In an ideal free market, yes. But when free market theory is applied to a real market, as customers become more unaware of competitor prices or as the number of independent customers decreases, the price in a free market can be more sluggish to respond. But that doesn't mean jettison the free market concept; it only means this is the effect of real world application.

Ah Andy, you make my point for me. We aren't dealing with ideals here. We're dealing with the real world. And my point has been, from the start, that the market is not giving people what they want. The reality of the situation demonstrates that our ideal market is a farce, and if the idea doesn't play out in reality, then we certainly shouldn't be relying on it. We need to understand the way people actually make decisions, and that's gonna take a lot of work and investigation and time and energy. But that's the alternative. Instead of hypothesizing some happy ideal model of decision making we should be actually looking at the way people operate.

We're not in a free market.

Fair enough. But we're in as close to a free-market as is seen in the world today. And if you're going to make the argument that it is government interference that is keeping people from getting ripe-picked fruit, then you're going to need to demonstrate how that's so. Because in the quoted portion of the book, Steingarten explains precisely how it is the profit-maximizing motive of producers/distributors/retailers that is keeping us from getting what we want as consumers, and not the regulation of the market.

We're the problem, not the market.

No, exactly the opposite. Our goal should be understanding how people operate, what people want, and how to make people better off. The market is supposed to be a tool, and if the tool isn't doing it's job, then you need to get a new tool. If you need to pound in a nail and I give you a hack saw, it isn't reasonable to blame you for failing to pound in the nail. There's nothing so sacred about the market that we should revere it above the people it is supposed to serve.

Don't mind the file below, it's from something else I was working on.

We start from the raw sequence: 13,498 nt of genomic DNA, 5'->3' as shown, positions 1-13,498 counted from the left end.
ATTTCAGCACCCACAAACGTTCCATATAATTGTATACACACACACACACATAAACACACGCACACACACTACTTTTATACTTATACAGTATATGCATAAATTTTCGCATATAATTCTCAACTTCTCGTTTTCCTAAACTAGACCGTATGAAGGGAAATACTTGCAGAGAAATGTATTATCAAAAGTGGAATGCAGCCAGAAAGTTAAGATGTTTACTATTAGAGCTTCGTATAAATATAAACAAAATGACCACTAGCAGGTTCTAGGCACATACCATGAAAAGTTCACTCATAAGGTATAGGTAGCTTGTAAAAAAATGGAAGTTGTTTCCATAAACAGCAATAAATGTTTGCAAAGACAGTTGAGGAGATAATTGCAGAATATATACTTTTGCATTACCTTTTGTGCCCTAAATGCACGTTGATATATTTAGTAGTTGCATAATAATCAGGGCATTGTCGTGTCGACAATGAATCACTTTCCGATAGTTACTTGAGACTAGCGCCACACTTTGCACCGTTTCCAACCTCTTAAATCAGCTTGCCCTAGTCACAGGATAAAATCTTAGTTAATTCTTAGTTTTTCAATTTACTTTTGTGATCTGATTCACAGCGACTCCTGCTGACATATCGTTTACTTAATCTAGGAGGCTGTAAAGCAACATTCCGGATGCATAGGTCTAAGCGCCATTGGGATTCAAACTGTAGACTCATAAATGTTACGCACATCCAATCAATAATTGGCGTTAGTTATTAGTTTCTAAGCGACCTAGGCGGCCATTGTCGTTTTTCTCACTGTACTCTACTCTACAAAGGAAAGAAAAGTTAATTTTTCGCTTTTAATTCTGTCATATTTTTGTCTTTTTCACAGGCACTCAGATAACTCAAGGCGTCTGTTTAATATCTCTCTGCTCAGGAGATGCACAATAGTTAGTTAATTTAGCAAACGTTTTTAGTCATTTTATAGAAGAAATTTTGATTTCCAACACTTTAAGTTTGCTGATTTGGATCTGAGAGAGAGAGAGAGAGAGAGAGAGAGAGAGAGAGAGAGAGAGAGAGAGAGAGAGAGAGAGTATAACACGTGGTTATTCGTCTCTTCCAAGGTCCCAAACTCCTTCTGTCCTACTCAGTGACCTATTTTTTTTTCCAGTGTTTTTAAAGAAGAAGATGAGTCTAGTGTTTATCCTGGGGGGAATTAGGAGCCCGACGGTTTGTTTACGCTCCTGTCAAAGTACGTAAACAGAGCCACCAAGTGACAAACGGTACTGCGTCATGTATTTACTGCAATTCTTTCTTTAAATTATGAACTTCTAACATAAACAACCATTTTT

Andy said...
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Matthew B. Novak said...

Andy -

I live in D.C. I shop at farmers markets. I've even volunteered at farmers markets back when I was in college. I'm well aware of farmers markets and what they do and don't offer. I'm also well aware of the seasonal nature of fruit. Please don't treat me like a child. It does not reflect well on your ability to carry out an argument.

Despite your claims that you can get ripe fruit all day long, I think you'd be surprised at how little of what you're buying is really ripe. Just because it's from a farmers market doesn't mean it's ripe, or organic or anything else. The quality is often higher at farmers markets, yes, but there's certainly no gaurantee. Just like at a grocer, where you can at time find perfectly ripe-picked fruit.

The problem comes in consistency and availability. Even in-season, when ripe fruit could be offered exclusively, inferior products are sold (both at farmers markets and at grocers). The only reason for this is the profit-maximizing motive of producers/distributors/retailers. It has nothing to do with what consumers want.

The problem isn't just that people have a hard time finding what they want, it's also that the market is delivering an inferior product even when a superior one is readily available.

Andy said...
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Matthew B. Novak said...

Andy -

Thanks for the parting shot. If you were really just "out of here" because you cared about the level of discourse you wouldn't have bothered to make an insult like that on your way out, you would have just not posted again.